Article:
by Bianca Kaplanek | The Coast News
DEL MAR – Minimize traffic impacts and maximize public access were recurring comments during the first of two community meetings held to gather input for a proposed oceanfront resort on a 16 acre bluff-top parcel above North Beach, better-known to locals as Dog Beach.
Overall, the remarks at the May 6 event were fairly positive although some said it’s too soon to form an opinion since the plans are in the very early stages of development.
A Del Mar resident described the proposal as a “beautiful idea to balance a luxury resort with community access” and a “great way to realize commercial value and give back to the community.”
“I am so very excited for this project,” another participant wrote. “This land has needed to be developed to be enjoyed by all. What a statement to Del Mar.”
About 200 people –– nearly all seeing the property for the first time –– rotated among three stations to learn about and provide feedback on the project.
Samples of architectural styles and public amenities were included on boards where participants could “vote” on their favorites with green sticker dots.
A third area offered an explanation of the development process.
Architecturally, people seemed to favor a terraced look that included an ocean-view restaurant. Natural hiking trails and outdoor activities, such as movie nights, topped the amenities options.
Nearly all residents with Del Mar and Solana Beach addresses were sent invitations to the workshops, which were advertised in local papers, that service the area.
“I think an upscale hostel on the property would be a great addition to Del Mar, and the site has spectacular ocean views,” former Del Mar City Councilman Don Mosier said “My concerns are managing traffic on Via de la Valle during fair events… and preserving public access along the bluff. Adequate parking for employees on site is also important.”
Mosier also hinted that the development could expedite a long-delayed widening of Via de la Valle.
Hugh Cree, who lives east of Interstate 5 behind Flower Hill Promenade, said he frequently visits Scripps Preserve, a vacant southwest corner of the site, to take photos and enjoy the quiet.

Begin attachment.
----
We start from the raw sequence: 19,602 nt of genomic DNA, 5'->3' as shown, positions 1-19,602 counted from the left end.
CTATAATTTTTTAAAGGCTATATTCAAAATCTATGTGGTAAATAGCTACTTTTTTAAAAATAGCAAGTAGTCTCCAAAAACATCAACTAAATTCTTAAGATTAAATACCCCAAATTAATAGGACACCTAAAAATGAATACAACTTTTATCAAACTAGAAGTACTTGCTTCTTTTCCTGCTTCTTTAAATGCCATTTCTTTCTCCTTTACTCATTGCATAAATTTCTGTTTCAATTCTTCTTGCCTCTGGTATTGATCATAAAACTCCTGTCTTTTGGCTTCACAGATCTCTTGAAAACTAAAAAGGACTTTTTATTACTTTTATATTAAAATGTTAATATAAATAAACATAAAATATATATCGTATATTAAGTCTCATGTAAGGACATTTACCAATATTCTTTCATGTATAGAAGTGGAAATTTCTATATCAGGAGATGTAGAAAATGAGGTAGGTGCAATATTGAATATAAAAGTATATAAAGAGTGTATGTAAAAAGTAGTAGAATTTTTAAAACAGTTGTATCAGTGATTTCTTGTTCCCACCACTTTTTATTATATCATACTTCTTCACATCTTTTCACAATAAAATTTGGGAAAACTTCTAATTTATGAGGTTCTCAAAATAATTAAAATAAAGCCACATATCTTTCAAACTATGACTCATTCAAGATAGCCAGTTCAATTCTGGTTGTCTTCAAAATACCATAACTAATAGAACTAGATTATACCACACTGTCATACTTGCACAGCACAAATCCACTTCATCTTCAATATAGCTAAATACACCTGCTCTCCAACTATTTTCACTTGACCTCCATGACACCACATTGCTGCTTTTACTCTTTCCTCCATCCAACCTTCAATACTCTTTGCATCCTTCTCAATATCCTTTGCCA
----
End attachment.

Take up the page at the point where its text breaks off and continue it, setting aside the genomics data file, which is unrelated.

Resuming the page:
“My concern is what the juxtaposition of the project will do to that,” he said. “A pool right next to it would ruin that whole atmosphere. Hopefully they will try to preserve that unique location and minimize activities that would create a lot of noise.”
In a written anonymous comment, a Solana Beach resident echoed his concern and asked the Encinitas-based Zephyr Partners –– to “respect” the preserve.
That resident also requested a portion of the tax revenue be shared with Solana Beach, which is adjacent to the northern portion of the lot.
Carl Rundlett, a Solana Beach resident who also lives east of the freeway, said walking trails along the edge of the property and an area for outdoor public events would be nice.
The Lazier family that owns the property at 929 Border Ave. is in the process of subdividing its 6.2 acres into five single-family residential lots.
Zephyr cofounder Brad Termini said when he was approached by a broker a little more than a year ago to buy and develop that parcel he felt it would be “an absolute shame” to build houses and keep the site closed to the public, as it has been for nearly a century.
He teamed up with Green, a luxury hotel developer, and the two are in a long–term agreement to buy the Lazier property, one lot to the north and another to the south.
Their vision is to redevelop the site into a resort with branded villas, restaurants, meeting space, a public access park and walking trails.
“While a resort that fits into the landscape of Del Mar is the centerpiece of the project, our goal is to create something that Del Mar and Solana Beach residents will think of as their own seaside gathering spot –– a cornerstone of the community where we can come to celebrate special events, entertain and enjoy, with no barriers, for the first time,” the developers wrote in a letter to Del Mar and Solana residents and business owners.
The current outreach effort is part of Del Mar’s required development process known as the Citizens’ Participation Program.
Although only one CPP meeting is mandated in the early stage of the project, the developers opted to hold two to accommodate as many people as possible. A second, identical workshop is scheduled for May 13 between 10 a.m. and 2 p.m.
Anyone unable to attend either meeting can provide input at email@example.com
In addition to traffic concerns, some people were worried early on the project might impact dog beach.
Termini said he and his partner are “not here to take dog beach away.”
“People in Del Mar get it,”Green said. “They seem supportive of us creating a meaningful and cohesive project that benefits the community.”
After the second community meeting, additional comments focused on design will be solicited from Del Mar City Council. That will be followed by another CPP, a public scoping meeting, an environmental impact report and a Design Review Board hearing.
Then it’s back to City Council and, if approved, on to the California Coastal Commission.